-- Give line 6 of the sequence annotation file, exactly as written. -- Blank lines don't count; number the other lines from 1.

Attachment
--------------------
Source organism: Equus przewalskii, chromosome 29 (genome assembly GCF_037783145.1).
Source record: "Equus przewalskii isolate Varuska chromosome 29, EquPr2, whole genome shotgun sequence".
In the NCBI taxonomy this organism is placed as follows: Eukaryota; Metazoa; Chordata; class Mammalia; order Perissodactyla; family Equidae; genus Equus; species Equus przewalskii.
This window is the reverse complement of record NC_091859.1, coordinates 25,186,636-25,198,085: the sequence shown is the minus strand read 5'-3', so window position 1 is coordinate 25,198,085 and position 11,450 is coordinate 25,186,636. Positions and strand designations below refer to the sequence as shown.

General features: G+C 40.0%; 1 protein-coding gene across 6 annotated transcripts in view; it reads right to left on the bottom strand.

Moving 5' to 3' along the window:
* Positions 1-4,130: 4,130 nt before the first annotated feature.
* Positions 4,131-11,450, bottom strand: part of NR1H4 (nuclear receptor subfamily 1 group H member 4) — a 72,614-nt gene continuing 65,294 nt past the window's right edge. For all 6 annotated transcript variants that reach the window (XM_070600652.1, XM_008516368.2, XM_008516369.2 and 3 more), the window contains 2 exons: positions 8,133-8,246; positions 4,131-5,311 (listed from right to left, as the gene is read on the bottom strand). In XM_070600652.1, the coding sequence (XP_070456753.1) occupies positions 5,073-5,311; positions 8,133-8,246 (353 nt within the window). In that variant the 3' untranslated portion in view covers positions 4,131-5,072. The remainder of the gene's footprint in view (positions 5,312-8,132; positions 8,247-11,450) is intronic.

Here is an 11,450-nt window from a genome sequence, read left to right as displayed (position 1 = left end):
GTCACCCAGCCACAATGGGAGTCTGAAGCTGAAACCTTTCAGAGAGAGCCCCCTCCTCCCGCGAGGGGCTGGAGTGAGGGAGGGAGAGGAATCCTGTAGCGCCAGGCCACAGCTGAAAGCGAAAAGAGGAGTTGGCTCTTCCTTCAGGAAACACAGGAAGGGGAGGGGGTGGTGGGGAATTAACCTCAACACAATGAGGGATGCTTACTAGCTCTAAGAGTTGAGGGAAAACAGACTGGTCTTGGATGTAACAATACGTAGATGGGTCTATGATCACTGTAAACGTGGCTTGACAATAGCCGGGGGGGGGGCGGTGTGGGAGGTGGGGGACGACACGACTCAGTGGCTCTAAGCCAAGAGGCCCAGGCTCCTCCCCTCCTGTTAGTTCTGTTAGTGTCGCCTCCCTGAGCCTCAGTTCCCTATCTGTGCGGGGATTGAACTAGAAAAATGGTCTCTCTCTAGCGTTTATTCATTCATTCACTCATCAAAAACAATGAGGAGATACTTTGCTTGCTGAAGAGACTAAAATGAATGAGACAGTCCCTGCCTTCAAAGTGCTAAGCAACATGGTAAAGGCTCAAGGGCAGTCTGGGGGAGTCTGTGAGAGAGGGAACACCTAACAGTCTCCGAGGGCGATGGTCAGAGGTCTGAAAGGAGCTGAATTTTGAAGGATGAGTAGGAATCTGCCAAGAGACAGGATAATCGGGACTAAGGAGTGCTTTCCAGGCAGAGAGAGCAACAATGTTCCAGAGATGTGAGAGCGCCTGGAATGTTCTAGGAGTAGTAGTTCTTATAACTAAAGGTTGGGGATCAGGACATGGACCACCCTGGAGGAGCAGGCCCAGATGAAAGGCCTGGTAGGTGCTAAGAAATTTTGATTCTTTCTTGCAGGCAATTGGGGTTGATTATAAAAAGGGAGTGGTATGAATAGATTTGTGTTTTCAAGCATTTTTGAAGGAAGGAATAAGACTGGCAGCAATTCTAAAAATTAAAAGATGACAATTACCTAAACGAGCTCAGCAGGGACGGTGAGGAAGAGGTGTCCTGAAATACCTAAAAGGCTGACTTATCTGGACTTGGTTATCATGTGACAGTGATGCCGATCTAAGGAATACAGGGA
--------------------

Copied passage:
Moving 5' to 3' along the window: